Your lungs are two spongy organs surrounded by a moist membrane (the pleura).Each lung is divided into lobes — three on the right and two on the left. When youinhale, air is carried through the windpipe (trachea) to your lungs. Inside your lungs,there are major airways called bronchi. The bronchi repeatedly subdivide into manysmaller airways (bronchioles), which finally end in clusters of tiny air sacs calledalveoli.Your body has mechanisms to protect your lungs from infection. In fact, you'refrequently exposed to bacteria and viruses that can cause pneumonia, but your bodynormally prevents most of these organisms from invading and overwhelming your airways. For example, the nasal cilia screen out a lot of organisms but can't stop allfrom getting into your airways. Sometimes — for reasons that aren't always wellunderstood — these microorganisms can get past your body's defenses, finally findingtheir way into your lungs' air sacs.There, white blood cells (leukocytes), a key part of your immune system, begin toattack the invading organisms. The accumulating pathogens, white cells and immune proteins cause the air sacs to become inflamed and filled with fluid, leading to thedifficult breathing that characterizes many types of pneumonia. If both lungs areinvolved, it's called
Classifications of pneumonia
Pneumonia is sometimes classified according to the cause of pneumonia:
This refers to pneumonia you acquire in the course of your daily life — at school, work or the gym, for instance.
Hospital-acquired (nosocomial) pneumonia.
If you're hospitalized, you're ata higher risk of pneumonia, especially if you are on a mechanical ventilator,are in the intensive care unit or have a compromised immune system. Thistype of pneumonia can be extremely serious, especially for older adults, youngchildren and people with chronic obstructive pulmonary diseases (COPD) or HIV/AIDS.A common predisposing factor for this type of pneumonia is gastroesophagealreflux. This occurs when some of the contents of your stomach back up intothe upper esophagus. From there, the gastroesophageal contents can beaspirated into the trachea and then into your airways. Even very small amountsof gastroesophageal reflux can lead to pneumonia in people who arehospitalized.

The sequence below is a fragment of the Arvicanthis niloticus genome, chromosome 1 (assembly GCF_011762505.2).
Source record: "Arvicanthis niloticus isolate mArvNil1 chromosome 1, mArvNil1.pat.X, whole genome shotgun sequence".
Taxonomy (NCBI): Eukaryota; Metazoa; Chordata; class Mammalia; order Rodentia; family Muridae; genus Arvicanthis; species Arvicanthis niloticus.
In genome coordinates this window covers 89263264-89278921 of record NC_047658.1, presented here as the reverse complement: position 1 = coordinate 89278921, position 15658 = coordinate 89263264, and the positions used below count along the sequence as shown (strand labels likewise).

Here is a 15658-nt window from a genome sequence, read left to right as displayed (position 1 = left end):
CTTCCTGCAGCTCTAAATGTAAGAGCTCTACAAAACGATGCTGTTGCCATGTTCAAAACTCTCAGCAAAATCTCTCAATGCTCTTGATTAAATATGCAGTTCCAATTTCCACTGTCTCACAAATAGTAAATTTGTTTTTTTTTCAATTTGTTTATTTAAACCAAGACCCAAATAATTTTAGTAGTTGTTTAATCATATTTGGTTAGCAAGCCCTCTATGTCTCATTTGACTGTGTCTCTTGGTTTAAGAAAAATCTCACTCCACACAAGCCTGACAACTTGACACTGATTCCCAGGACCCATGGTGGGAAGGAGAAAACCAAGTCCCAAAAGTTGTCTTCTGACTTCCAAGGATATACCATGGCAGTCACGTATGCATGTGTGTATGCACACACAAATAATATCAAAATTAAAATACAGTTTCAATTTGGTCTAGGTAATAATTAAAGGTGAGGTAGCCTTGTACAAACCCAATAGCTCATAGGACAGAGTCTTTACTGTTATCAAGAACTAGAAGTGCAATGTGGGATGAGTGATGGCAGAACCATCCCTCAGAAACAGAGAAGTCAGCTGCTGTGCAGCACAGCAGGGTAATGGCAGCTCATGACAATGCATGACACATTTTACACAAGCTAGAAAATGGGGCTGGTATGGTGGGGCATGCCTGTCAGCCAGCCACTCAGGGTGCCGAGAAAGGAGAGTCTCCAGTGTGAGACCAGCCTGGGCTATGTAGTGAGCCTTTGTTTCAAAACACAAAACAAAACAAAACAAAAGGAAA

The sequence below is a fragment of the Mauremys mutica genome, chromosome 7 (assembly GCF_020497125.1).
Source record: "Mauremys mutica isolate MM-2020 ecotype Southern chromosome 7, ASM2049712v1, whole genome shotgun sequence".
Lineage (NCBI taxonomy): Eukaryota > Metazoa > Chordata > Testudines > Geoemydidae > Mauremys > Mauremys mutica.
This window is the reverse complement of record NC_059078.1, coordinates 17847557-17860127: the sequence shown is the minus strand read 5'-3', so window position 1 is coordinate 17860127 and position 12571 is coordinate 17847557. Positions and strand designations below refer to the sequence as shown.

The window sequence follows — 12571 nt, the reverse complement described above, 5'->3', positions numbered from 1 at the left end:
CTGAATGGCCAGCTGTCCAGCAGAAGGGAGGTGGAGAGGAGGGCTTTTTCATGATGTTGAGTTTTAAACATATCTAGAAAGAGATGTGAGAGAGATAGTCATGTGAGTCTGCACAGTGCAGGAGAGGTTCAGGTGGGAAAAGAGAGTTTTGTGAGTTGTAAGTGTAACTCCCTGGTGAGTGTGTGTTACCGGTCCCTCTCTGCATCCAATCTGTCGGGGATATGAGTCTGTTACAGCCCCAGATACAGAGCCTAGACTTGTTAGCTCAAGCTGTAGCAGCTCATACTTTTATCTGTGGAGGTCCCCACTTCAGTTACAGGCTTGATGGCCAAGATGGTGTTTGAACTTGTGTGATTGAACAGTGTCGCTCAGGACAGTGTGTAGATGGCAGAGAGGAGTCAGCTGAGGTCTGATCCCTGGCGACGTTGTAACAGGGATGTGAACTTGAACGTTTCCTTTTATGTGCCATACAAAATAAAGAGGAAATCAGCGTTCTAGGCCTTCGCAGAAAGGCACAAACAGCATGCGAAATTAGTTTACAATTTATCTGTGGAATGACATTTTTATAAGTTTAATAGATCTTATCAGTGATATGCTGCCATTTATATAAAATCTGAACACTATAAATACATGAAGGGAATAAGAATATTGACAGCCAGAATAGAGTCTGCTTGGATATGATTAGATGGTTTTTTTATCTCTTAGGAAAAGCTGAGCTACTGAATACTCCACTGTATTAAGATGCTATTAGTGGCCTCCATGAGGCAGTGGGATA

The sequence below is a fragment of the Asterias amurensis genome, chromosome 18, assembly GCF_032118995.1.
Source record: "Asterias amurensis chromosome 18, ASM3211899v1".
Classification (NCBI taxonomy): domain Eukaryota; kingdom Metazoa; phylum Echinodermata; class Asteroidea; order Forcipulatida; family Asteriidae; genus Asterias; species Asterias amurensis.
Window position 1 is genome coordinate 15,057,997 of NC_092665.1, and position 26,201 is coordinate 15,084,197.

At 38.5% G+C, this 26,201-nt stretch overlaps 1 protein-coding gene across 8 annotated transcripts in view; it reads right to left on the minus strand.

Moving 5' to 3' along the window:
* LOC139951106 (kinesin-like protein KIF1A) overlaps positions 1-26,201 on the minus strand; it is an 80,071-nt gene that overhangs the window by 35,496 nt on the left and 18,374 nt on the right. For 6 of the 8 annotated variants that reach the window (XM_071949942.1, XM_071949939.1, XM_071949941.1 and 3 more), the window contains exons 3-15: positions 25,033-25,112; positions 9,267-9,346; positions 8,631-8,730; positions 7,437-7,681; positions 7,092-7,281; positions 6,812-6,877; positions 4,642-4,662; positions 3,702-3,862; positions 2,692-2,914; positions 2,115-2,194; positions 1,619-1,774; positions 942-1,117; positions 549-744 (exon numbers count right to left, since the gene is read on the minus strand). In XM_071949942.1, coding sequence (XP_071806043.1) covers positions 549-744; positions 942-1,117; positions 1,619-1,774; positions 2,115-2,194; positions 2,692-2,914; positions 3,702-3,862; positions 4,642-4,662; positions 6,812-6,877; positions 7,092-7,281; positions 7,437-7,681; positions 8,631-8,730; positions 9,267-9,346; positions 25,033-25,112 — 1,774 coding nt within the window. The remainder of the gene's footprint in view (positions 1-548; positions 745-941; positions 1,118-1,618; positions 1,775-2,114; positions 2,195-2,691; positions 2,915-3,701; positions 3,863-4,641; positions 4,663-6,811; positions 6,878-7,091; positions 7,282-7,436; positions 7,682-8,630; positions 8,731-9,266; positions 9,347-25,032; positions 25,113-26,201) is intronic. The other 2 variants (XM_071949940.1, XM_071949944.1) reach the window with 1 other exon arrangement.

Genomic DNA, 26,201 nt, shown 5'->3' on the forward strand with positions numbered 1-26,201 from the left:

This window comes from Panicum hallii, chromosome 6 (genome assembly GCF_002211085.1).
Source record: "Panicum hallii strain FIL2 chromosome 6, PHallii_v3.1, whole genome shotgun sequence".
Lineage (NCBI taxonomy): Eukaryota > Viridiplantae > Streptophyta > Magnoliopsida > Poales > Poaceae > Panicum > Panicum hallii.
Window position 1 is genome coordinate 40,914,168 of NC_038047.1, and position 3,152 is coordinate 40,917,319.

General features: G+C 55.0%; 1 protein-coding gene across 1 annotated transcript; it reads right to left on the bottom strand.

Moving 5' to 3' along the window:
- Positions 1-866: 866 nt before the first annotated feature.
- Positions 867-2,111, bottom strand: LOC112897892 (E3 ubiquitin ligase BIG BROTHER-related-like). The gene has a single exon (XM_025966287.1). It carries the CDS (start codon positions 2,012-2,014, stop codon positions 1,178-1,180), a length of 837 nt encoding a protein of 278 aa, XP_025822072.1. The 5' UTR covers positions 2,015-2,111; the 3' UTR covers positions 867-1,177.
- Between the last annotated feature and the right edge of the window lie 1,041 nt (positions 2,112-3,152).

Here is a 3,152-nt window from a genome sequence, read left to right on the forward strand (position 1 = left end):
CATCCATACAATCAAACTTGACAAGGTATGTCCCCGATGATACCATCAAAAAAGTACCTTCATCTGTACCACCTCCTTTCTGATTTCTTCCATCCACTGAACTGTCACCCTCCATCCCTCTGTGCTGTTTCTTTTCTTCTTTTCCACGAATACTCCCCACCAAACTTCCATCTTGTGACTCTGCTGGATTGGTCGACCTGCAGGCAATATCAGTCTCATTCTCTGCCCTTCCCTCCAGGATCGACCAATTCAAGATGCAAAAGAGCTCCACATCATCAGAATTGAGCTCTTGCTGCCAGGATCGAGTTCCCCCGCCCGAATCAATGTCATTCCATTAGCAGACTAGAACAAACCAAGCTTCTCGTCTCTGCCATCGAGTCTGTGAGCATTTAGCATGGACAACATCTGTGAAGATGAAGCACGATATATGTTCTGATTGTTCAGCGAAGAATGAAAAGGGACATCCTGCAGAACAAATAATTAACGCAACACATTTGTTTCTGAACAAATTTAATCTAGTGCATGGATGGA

This type of pneumonia occurs when foreign matter is inhaled (aspirated) into your lungs — most often when the contents of your stomach enter your lungs after you vomit. This commonly happens when a brain injury or other condition affects your normal gag reflex.Another common cause of aspiration pneumonia is consuming too muchalcohol. This happens when the inebriated person passes out, and then vomitsdue to the effects of alcohol on the stomach. If someone's unconscious, it's possible to aspirate the liquid contents and possibly solid food from thestomach into the lungs, causing aspiration pneumonia.